It seems some Ashlanders — at least many of those who attended a public forum on the future of City Hall last week — are simultaneously able to ignore the threat of a major earthquake and convince themselves they live in a mythical small town.
City leaders are trying to decide how to provide office space for the municipal government going forward. Some city departments are housed in the Civic Center on East Main Street, some in the Community Development Building on Winburn Way and some in the old City Hall, which overlooks the Plaza.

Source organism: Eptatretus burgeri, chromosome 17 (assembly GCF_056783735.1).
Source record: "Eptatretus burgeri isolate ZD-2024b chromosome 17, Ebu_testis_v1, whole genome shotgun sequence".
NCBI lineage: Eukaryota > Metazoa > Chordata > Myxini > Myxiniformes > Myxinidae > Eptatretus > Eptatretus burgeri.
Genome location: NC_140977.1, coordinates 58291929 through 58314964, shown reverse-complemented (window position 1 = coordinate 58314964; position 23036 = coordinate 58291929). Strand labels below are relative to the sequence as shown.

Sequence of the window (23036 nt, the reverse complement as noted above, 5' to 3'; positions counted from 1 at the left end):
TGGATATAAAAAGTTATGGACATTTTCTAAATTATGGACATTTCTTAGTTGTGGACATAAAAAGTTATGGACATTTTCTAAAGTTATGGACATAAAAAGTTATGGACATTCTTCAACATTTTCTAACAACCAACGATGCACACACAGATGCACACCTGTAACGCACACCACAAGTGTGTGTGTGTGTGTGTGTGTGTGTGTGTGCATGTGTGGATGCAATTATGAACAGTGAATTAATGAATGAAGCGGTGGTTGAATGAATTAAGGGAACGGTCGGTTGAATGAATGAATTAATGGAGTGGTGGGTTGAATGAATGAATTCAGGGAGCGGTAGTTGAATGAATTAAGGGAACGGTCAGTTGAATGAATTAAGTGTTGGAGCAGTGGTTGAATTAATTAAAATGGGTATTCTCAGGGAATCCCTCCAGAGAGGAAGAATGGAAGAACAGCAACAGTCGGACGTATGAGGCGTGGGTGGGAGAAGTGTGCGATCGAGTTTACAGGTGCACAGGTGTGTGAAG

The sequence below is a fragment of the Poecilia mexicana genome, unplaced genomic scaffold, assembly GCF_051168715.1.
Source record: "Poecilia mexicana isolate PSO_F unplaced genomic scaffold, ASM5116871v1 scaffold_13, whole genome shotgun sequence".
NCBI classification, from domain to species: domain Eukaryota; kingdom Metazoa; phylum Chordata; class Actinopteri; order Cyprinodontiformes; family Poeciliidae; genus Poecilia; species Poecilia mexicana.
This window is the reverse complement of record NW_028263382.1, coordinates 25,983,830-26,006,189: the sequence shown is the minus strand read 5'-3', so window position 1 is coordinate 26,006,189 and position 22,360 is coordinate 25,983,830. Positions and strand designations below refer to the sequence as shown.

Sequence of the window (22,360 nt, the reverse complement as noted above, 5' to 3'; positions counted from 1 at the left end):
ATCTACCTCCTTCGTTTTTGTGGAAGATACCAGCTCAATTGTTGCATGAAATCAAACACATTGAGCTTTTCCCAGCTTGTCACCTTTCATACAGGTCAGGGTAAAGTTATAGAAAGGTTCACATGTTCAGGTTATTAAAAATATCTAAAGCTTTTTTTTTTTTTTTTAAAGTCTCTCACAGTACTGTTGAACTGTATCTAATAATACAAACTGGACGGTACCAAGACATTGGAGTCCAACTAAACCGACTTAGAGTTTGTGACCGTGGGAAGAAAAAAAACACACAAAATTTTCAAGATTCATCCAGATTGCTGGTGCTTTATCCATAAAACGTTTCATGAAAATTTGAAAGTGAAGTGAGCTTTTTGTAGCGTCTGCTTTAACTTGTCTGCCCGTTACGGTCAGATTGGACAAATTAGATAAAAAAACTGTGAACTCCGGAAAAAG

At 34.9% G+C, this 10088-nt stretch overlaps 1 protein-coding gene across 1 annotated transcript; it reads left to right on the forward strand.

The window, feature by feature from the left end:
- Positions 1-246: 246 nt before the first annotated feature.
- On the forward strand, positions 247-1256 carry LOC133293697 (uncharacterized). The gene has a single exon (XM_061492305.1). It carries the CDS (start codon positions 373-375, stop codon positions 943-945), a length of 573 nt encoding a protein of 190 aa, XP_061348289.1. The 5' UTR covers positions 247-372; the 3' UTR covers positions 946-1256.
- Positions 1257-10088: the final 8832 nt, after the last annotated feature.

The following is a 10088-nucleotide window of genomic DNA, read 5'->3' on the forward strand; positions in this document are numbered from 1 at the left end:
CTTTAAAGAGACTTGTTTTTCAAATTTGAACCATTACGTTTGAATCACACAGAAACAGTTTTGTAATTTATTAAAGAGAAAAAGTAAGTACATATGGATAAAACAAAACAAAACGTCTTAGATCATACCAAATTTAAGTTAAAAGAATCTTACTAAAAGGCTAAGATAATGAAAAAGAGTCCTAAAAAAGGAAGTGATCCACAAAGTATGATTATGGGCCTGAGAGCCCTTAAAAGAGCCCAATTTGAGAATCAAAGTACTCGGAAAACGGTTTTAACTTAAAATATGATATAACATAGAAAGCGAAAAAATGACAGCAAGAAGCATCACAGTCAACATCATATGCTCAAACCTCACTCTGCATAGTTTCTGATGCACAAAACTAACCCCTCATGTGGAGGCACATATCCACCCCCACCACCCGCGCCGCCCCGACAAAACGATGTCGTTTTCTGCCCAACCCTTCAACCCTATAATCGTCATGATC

Without major seismic retrofitting, that 125-year-old Plaza building is doomed when — not if — a Cascadia Subduction Zone mega-quake hits the Pacific Northwest. And yet, more people at Thursday's forum wanted City Hall to stay where it is than any of the other options presented. "Stay on Plaza" got 11 stickers on a "priority input" chart; "Move off Plaza" got eight. Despite the earthquake threat, "building safety" got only one sticker.
One attendee declared that City Hall should stay where it is because "we are essentially Mayberry, like a museum of small-town America."
Good arguments can be made for any of the options presented at Thursday's forum. Efficiency and economy should guide the decision — not nostalgia for a 1960s sitcom.
The fictional Mayberry was a tiny town with one stoplight. For all its charms, Ashland is a city of 20,000 with a thriving tourist economy and astronomical real estate prices. Mayberry it ain't.